If these drugs are largely classified, they are:
1) Mood stabilizers
Mood stabilizers are effective in freeing the patient from the symptoms of extremes that sink and sink. Some mood stabilizers are classified as antiepileptic drugs because they are also used to treat the liver. Drugs with ingredient names such as Lithium, Valproate, and Carbamazepine fall into this category, and brand names may vary by manufacturer. It usually works within two to three weeks after administration.
2) Antipsychotic drugs
The main prescription for antipsychotics is to alleviate the mania, and quickly resolve the symptoms of mania even without hearing or delusions. Recently, many drugs with less side effects have been developed to replace the previous drugs.
3) Anti-anxiety drugs
If you have severe anxiety or severe mania, it may be helpful to use benzodiazepine anti-anxiety medications for a short time.
Antidepressants may be given if the mood stabilizer alone fails to treat a bipolar disorder. Although not common, antidepressants can lead to a state of rapid circulation, which translates mood mood into mania or repeats between mania and depression. You should carefully monitor and evaluate whether your mood returns to mania while taking antidepressants.
2. Inpatient treatments
If you have mild symptoms of depression or mania, your outpatient can be safely treated if your psychiatrist can evaluate you often. However, many people with mania have taken the treatment as completely unnecessary because they lack awareness about their illness. In such cases, we recommend that you consult your guardian and proceed with the treatment plan according to the detailed evaluation and judgment of the expert psychiatrist. You may need to be hospitalized depending on the severity of your symptoms and your family’s support.
3. Maintenance treatments
Maintenance should be decided based on the severity of the disease, the risk of side effects of the drug, and the support system for the patient. In general, preventive maintenance is highly recommended for patients with bipolar disorder who have relapsed more than once. In maintenance therapy, treatment with mood stabilizers is effective, but maintenance therapy with other drugs, such as atypical antipsychotics, may be considered.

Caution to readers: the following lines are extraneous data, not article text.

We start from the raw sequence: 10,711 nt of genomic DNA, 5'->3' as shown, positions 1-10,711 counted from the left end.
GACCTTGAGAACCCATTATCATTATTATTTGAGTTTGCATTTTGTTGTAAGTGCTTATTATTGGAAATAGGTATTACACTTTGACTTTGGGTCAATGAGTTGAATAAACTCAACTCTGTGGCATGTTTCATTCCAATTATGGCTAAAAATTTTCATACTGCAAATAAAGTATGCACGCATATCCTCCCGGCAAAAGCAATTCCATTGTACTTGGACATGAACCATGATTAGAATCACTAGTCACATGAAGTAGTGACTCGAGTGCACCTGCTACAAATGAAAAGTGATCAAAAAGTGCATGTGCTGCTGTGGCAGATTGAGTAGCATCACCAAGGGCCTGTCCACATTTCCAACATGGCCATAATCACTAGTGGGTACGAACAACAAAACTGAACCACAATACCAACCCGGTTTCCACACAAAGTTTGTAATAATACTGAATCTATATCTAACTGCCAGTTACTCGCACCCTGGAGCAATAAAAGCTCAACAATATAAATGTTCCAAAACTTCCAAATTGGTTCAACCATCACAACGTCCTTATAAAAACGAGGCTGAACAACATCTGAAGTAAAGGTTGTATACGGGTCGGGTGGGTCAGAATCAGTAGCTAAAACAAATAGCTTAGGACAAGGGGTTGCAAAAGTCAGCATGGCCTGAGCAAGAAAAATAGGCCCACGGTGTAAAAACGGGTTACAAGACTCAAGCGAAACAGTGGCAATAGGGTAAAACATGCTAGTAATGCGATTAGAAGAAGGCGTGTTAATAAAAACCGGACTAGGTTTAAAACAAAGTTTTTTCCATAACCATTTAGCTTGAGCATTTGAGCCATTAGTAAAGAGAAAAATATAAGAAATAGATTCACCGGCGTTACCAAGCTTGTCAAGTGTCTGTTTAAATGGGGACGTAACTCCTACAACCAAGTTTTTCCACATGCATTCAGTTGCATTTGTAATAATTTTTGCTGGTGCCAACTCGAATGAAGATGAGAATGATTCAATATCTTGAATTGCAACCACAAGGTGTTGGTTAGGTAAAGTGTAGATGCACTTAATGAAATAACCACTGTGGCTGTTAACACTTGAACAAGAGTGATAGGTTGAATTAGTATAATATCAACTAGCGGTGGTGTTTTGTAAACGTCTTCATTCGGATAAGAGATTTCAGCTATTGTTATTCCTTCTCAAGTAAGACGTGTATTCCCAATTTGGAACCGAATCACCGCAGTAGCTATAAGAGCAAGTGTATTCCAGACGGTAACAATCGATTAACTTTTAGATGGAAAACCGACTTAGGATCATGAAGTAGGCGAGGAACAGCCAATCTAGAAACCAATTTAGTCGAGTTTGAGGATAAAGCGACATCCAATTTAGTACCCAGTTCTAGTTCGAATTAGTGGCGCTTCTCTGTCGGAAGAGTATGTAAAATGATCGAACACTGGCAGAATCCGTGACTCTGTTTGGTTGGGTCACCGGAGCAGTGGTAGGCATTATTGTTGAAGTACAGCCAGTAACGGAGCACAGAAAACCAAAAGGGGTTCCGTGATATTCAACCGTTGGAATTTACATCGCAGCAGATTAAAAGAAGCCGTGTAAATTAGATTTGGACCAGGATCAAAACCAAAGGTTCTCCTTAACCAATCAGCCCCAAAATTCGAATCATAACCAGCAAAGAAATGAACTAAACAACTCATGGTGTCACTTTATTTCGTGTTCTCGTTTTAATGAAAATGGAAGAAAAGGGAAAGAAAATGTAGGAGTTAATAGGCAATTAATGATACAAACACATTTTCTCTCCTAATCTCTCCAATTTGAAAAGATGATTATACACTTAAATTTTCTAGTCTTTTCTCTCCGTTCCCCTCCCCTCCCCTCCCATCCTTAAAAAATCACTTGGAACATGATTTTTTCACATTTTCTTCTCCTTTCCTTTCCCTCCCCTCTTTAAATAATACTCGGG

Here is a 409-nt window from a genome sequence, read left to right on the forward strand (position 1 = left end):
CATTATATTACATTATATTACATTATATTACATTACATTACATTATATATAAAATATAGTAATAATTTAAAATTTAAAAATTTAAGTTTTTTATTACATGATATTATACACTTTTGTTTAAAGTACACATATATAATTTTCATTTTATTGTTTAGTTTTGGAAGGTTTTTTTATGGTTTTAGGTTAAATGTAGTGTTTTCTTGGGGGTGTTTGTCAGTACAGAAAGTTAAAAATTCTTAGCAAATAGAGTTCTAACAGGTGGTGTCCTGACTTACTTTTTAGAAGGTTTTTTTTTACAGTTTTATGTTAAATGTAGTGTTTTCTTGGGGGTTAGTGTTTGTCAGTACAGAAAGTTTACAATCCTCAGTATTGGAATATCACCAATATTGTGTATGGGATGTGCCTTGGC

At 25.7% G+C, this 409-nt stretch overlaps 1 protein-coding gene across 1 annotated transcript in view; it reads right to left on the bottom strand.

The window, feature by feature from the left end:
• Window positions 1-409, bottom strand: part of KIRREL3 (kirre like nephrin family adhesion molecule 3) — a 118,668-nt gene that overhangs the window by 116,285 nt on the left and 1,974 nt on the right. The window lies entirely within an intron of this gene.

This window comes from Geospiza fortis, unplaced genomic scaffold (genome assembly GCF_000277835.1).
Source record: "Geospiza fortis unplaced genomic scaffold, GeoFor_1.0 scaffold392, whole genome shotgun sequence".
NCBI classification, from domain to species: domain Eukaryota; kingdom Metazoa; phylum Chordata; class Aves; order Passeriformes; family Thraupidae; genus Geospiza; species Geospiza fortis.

Short- and long-term treatment of bipolar disorder is centered on medication. But psychotherapy also plays an important role in treatment. Psychotherapy covers the role of psychosocial stressors in a person’s life that make symptoms worse or recur, and the mental burden, interpersonal or social consequences of being sick.
In bipolar depressive episodes, interpersonal therapy and cognitive behavioral therapy combined with drug therapy were more effective. Psychodynamic psychotherapy can also be considered.
Bipolar disorder is a chronic, recurrent disease. Therefore, patients and their families should be educated to take medication regularly and for long periods of time. In combination with cognitive therapy or family therapy medications, relapse rates are significantly lower than with medication alone.
Frequently Asked Questions
1. Do I still need to take medicine when my symptoms go away?
Yes that’s right. If you stop the drug because your symptoms are gone, your symptoms are very likely to reappear. I am currently living without any symptoms because I am taking medicine well. Medication is the most important factor in mood control. If you think you have side effects from taking your medication, talk to your doctor to adjust your dose or type of medication. Under no circumstances should you stop the drug without your doctor’s judgment.
2. What is the probability of recurrence of bipolar disorder?